A woman in Quebec, whose life is said to span parts of three centuries, may be the oldest living person on the planet.

But the Guinness Book of World Records says it isn’t investigating the claim that Cicilia Laurent was born in 1896, and her family hasn’t provided evidence to confirm the record.

Regardless, the elderly Haitian woman celebrated her 120th birthday at Montreal’s Haitian consulate on Sunday, which would make her nearly four years older than the current Guinness World Record holder.

The birthday bash included visits from city officials, police and Kurdy Lareche, Haiti's Montreal-based consul general.

"Not everyone lives until 120," Lareche said a day after the birthday.

Laurent moved from Haiti to Laval, Que. in 2010, after a massive earthquake devastated her home nation. She's outlived three of her six children, and she continues to go to church every Sunday.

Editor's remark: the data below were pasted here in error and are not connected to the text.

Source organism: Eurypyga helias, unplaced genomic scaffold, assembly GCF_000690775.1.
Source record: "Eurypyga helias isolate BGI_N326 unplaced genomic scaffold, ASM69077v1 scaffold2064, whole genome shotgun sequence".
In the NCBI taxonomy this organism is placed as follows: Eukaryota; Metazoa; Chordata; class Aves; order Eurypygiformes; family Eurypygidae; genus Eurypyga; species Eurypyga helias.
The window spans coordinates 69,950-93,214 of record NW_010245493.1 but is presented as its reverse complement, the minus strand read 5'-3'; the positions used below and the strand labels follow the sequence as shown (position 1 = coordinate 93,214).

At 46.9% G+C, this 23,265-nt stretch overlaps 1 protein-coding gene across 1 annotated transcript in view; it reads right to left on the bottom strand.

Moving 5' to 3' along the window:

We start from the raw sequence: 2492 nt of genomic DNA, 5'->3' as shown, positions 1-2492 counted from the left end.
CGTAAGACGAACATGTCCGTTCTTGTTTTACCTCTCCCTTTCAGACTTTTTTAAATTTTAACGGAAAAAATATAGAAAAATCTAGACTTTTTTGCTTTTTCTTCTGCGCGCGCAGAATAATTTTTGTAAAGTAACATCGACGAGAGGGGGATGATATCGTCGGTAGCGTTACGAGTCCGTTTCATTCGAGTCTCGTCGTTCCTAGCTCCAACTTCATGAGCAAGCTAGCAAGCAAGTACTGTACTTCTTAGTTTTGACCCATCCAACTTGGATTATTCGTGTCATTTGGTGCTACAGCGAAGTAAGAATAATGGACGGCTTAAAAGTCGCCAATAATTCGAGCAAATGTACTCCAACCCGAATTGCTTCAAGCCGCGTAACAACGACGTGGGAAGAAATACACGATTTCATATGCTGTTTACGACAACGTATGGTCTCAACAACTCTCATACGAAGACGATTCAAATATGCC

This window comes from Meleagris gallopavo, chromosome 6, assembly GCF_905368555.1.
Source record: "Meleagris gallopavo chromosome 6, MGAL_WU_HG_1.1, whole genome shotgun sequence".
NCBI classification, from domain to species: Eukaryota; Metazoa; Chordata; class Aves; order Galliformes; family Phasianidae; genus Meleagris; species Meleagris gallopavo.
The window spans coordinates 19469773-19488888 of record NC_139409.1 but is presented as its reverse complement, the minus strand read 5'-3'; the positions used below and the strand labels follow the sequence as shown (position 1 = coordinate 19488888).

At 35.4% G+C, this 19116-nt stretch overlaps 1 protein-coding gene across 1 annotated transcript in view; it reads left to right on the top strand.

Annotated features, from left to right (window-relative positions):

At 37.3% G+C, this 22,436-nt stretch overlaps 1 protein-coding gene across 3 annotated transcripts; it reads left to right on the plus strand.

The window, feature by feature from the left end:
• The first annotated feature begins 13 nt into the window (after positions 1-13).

Earlier this month, Laurent’s family told the Canadian Press that Guinness officials were in Haiti hunting for proof of Laurent’s birth date.

However, on Thursday, a Guinness spokesperson denied those claims, saying evidence of the record appears slim.

"No one from Guinness World Records has travelled to Haiti to review this record," spokesperson Sofia Rocher told the Canadian Press.

Laurent’s great-grandson, Ronald Cherry, later provided a screenshot to the Canadian Press of an online application for the Guinness record dated April 2013. He told the Canadian Press there was no further proof to support the claim.

Guinness’ spokesperson said that, due to the lack of provided evidence, “the record is not being reviewed.”

The current holder of the Guinness World Record for the oldest woman alive is Susannah Mushatt Jones, of Brooklyn, N.Y., who turned 116 years old last July.

With files from CTV Montreal and the Canadian Press